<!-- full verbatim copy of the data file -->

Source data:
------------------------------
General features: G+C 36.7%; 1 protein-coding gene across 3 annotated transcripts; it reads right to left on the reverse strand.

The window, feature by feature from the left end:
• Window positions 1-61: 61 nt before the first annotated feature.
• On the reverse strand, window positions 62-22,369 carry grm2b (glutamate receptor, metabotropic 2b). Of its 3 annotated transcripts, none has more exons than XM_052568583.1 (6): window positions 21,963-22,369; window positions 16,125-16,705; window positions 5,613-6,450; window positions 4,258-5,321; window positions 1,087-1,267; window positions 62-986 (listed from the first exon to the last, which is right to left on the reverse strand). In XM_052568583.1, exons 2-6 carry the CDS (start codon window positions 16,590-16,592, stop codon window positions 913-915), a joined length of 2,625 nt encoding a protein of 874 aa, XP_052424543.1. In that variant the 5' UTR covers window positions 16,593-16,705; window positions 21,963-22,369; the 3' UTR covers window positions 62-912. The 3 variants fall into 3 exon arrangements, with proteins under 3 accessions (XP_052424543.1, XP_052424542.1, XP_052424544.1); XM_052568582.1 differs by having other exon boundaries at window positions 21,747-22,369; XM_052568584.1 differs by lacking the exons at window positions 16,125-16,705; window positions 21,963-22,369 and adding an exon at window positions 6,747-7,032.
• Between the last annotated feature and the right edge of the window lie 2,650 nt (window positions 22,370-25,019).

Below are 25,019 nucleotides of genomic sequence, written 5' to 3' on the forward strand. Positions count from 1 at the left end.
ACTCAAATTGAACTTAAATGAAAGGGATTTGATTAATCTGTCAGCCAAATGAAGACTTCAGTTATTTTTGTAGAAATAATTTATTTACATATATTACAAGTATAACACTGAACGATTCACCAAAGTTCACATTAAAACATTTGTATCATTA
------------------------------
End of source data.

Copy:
General features: G+C 36.7%; 1 protein-coding gene across 3 annotated transcripts; it reads right to left on the reverse strand.

The window, feature by feature from the left end:
• Window positions 1-61: 61 nt before the first annotated feature.
• On the reverse strand, window positions 62-22,369 carry grm2b (glutamate receptor, metabotropic 2b). Of its 3 annotated transcripts, none has more exons than XM_052568583.1 (6): window positions 21,963-22,369; window positions 16,125-16,705; window positions 5,613-6,450; window positions 4,258-5,321; window positions 1,087-1,267; window positions 62-986 (listed from the first exon to the last, which is right to left on the reverse strand). In XM_052568583.1, exons 2-6 carry the CDS (start codon window positions 16,590-16,592, stop codon window positions 913-915), a joined length of 2,625 nt encoding a protein of 874 aa, XP_052424543.1. In that variant the 5' UTR covers window positions 16,593-16,705; window positions 21,963-22,369; the 3' UTR covers window positions 62-912. The 3 variants fall into 3 exon arrangements, with proteins under 3 accessions (XP_052424543.1, XP_052424542.1, XP_052424544.1); XM_052568582.1 differs by having other exon boundaries at window positions 21,747-22,369; XM_052568584.1 differs by lacking the exons at window positions 16,125-16,705; window positions 21,963-22,369 and adding an exon at window positions 6,747-7,032.
• Between the last annotated feature and the right edge of the window lie 2,650 nt (window positions 22,370-25,019).

Below are 25,019 nucleotides of genomic sequence, written 5' to 3' on the forward strand. Positions count from 1 at the left end.
ACTCAAATTGAACTTAAATGAAAGGGATTTGATTAATCTGTCAGCCAAATGAAGACTTCAGTTATTTTTGTAGAAATAATTTATTTACATATATTACAAGTATAACACTGAACGATTCACCAAAGTTCACATTAAAACATTTGTATCATTA